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Location: Vienna, Virginia, United States

A graduate of Dartmouth College (2005) and Washington and Lee University School of Law (2010). These are my personal blogs, and the musings expressed on them do not reflect the positions of my employer. They do reflect my readings, thoughts, and aspirations, which I figure is good enough.

Friday, May 18, 2007

Assistant Pig-Keepers and Time Cats

I saw the sad news today that Lloyd Alexander had died at the age of 83.

It is no exaggeration to say that Mr. Alexander's novels were more beloved and important to me than almost any other authors that I read as a child. More than Tolkien, more than C.S. Lewis, more than Susan Cooper. More than any other author I read voraciously, from Scott O'Dell to Madeline L'engle. John Bellairs is probably the only children's author (maybe any author, for that matter) who comes even close to having the effect that Lloyd Alexander has had on me.

If North Mianus Elementary School still has its hardcover copies of the Prydain Chronicles, you might be able to verify my statement. For two years, I borrowed The High King, the last book of the quintet, constantly, and my name is the only one on the library cards. It got to the point that the librarians would give me strange looks every other week, as if to say "haven't you memorized this book yet?"

Perhaps I had, but re-reading books isn't about finding missed details or becoming somehow more familiar with the characters. It was like reminiscing about past exploits and adventures with an old friend.

And I grew so familiar with Mr. Alexander (dare I say that he was my friend?) recounting to me the Welsh mythology-based adventures of Taran, Gurgi, Eilonwy and Fflewdur Flam that I needed to know where the stories came from. I was instantly enchanted by his stories, which are sometimes more tragic, and thus more human, than you would expect of a children's author. The Prydain Chronicles officially set me on the road to becoming an anglo-phile (although Britophile might be a more accurate term).

In sixth grade, I found a copy of the Mabinogion, the major book of Welsh mythology, in my library. I have to admit, I still can't pronounce half the names in the book, but it got me started in seriously reading about Arthur and his Knights, which of course gave me a nice grounding for Chaucer and Milton (whose first idea for an epic was Arthurian and NOT Adamic).

More importantly, it got me interested in discovering the origins of stories, which has honestly informed every major undertaking I've set out for academically since then, from my undergraduate Milton thesis investigating the origins of Milton's conceptions of image and narcissism to my (unfortunately dormant) dream to document fan accounts of Negro League Baseball to my love of anthropology classes and the literature of Zora Neale Hurston.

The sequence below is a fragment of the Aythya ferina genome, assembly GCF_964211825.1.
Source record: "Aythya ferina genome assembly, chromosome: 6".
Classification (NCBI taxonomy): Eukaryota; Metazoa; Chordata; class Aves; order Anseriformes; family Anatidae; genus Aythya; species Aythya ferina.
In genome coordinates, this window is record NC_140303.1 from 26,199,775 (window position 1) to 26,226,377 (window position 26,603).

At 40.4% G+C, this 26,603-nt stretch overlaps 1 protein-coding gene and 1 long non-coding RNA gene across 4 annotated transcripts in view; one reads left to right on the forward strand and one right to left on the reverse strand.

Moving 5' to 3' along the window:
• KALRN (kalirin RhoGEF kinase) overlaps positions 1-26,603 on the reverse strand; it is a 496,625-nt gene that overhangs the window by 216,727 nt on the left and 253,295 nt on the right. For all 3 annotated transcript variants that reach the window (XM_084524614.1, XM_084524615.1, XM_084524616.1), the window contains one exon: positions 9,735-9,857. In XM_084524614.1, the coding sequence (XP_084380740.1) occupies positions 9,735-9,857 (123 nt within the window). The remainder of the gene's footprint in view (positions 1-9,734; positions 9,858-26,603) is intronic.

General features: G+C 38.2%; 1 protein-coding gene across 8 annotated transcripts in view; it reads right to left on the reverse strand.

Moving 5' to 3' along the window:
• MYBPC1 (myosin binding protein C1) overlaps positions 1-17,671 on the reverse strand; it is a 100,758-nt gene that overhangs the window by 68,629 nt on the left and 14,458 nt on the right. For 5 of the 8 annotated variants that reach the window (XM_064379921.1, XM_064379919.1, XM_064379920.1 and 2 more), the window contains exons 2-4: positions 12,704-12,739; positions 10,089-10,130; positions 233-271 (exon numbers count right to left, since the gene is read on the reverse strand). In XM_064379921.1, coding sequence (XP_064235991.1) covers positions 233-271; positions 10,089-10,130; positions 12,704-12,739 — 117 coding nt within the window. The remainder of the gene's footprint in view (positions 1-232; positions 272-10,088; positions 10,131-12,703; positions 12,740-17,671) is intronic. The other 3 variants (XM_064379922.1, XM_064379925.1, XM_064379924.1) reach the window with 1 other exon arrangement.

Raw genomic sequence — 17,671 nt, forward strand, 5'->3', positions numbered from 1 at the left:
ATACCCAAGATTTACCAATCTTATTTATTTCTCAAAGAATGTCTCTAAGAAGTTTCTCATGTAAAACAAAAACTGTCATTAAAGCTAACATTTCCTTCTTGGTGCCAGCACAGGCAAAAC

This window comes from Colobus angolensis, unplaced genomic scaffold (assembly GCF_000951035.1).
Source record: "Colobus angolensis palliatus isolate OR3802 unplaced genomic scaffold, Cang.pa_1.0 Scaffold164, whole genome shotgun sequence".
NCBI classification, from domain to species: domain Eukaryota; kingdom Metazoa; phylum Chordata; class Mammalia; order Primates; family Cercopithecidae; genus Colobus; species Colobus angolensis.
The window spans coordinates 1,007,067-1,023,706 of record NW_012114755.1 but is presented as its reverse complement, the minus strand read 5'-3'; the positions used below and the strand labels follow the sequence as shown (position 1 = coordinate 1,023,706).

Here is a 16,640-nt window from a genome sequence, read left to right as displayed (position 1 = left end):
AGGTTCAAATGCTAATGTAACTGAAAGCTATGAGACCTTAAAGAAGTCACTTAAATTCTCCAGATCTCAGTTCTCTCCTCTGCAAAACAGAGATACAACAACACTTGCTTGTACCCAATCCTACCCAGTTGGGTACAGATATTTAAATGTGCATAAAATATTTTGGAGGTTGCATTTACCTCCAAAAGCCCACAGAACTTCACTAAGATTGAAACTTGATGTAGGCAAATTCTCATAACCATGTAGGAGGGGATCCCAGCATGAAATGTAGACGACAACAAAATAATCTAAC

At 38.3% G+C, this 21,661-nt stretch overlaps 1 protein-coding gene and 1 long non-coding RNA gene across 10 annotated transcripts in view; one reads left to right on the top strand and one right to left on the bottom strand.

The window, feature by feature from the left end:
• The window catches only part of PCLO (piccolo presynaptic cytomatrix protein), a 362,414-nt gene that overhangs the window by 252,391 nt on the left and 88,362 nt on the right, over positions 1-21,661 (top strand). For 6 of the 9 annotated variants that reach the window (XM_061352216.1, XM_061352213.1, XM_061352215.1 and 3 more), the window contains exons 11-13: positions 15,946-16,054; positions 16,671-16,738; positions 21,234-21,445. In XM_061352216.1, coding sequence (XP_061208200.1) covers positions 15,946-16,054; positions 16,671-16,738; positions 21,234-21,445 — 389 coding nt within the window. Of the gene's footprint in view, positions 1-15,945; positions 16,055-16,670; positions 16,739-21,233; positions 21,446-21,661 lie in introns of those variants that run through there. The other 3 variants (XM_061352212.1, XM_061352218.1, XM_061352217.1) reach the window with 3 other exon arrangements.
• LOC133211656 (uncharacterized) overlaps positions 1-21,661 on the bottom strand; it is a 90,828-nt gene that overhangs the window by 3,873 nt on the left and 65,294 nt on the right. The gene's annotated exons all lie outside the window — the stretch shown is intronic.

I read all his other books too - The Westmark Trilogy, the Vesper Holly books, the Town Cats...

In my desk at work are two hardcover copies of the latter two books from the Westmark Trilogy, which I happily found at a used book sale last Spring. On the stand next to my bed, there's a copy of The Drackenburg Adventure (Vesper Holly), which I found at the same book sale.

I'm not sure if my interest in gender studies stems from Mr. Alexander's strong and unconventional female characters, but it's certainly possible. But it's absolutely a fact that Eilonwy from the Prydain Chronicles was my first crush. Yes, my first crush was on a character in a novel with a fantasy setting. Is that so strange? It's not as if the movie stars or singers idolized by others are any more attainable.

I wouldn't go so far as to say that Lloyd Alexander affected my taste in women, but that's also certainly possible. Another fact is that when I used to tell Jen stories, some of the ones I turned to when I ran out of personal anecdotes and mythological tales were from Lloyd Alexander's writings. I basically have The Town Cats (and Other Tales) memorized, so it was a logical source for stories, as the stories are more or less fairy tales with humorous twists involving cats.

I wonder how many people can say that the literature of Lloyd Alexander played a role in their relationships? Probably not many.

So I mourn the passing of this man, who, despite being six decades my senior, whom I never had the honor of meeting, has had such an amazing and deep influence on my life.



Would I be able to touch a fraction of the lives you reached through your books, Mr. Alexander, I would consider myself an incredibly successful and rich individual.

May your voyage to the Summer Country be a pleasant one, and may you live forever there with your loved ones, the ones you encountered in life and the ones you created to enrich us all.



"And so they lived many happy years, and the promised tasks were accomplished. Yet long afterward, when all had passed away into distant memory, there were many who wondered whether [the] companions had indeed walked the earth, or whether they had been no more than dreams in a tale set down to beguile children. And, in time, only the bards knew the truth of it."
-- The High King by Lloyd Alexander

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2 Comments:

Blogger William Li said...

I really like Lloyd Alexander to, Will. It's funny about meeting authors. It can be a let down. I remember being disappointed about how larger than life S.E. Hinton wasn't, and how cranky Larry McMurtry was. Somethings are better as a mystery.

11:36 PM  
Blogger Richard said...

I went and read the Book of Three one day before I graduated...

I don't remember Eilonwy being so damned chatty.

9:12 PM  

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